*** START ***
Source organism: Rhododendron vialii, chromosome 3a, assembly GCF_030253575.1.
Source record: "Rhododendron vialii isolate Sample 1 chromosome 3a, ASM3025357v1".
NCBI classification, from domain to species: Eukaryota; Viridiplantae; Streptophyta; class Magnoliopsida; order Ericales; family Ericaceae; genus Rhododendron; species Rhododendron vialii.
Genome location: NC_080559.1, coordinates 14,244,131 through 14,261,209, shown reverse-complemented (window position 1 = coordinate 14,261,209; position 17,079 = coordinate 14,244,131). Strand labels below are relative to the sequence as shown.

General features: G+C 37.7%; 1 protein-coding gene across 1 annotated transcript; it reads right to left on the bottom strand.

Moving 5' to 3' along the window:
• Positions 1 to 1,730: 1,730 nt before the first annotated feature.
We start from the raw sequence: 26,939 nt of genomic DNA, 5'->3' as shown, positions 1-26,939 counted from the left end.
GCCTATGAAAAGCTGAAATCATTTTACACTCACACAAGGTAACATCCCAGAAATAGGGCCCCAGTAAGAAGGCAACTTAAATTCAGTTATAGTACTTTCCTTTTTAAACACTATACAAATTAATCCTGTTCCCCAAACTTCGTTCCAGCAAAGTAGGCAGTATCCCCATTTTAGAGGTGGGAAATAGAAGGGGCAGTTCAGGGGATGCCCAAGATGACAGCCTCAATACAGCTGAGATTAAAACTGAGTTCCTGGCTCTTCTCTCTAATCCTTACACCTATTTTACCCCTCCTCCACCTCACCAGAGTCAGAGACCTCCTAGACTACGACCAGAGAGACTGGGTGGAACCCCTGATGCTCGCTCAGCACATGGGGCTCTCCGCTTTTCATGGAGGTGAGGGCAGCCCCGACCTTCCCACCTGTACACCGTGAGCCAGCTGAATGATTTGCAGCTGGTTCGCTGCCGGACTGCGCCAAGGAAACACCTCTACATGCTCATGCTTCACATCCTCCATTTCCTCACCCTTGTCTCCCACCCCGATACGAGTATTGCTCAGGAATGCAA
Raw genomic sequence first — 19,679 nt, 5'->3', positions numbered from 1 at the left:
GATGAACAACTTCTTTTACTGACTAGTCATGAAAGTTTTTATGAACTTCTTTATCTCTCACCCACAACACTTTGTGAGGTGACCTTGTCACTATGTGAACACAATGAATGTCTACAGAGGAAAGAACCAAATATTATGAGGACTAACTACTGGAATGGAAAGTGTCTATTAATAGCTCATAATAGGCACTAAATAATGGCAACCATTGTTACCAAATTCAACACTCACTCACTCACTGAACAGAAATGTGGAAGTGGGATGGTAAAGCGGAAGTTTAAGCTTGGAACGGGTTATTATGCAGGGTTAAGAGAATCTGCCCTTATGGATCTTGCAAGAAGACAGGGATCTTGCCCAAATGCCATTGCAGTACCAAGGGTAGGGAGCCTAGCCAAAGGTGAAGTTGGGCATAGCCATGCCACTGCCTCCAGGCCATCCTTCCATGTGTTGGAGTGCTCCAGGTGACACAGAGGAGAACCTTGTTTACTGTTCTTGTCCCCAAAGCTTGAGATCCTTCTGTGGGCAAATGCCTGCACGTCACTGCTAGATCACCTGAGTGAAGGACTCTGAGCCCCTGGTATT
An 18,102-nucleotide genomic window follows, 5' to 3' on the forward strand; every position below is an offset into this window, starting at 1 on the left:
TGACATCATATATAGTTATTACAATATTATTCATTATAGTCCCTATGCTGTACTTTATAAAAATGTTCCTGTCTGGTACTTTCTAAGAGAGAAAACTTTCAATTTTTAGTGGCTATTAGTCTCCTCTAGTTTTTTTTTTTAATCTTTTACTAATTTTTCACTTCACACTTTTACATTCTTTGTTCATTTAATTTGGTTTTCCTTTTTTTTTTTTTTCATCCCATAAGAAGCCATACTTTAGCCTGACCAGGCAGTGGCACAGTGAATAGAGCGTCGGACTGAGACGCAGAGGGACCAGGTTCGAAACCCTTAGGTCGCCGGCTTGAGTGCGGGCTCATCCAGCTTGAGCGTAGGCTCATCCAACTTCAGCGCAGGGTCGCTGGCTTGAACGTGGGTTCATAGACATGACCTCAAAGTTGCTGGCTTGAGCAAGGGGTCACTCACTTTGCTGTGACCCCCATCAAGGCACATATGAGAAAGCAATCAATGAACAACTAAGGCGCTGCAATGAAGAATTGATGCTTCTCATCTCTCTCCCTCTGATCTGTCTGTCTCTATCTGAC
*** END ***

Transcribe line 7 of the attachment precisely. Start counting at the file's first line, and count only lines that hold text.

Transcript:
• Positions 1 to 1,730: 1,730 nt before the first annotated feature.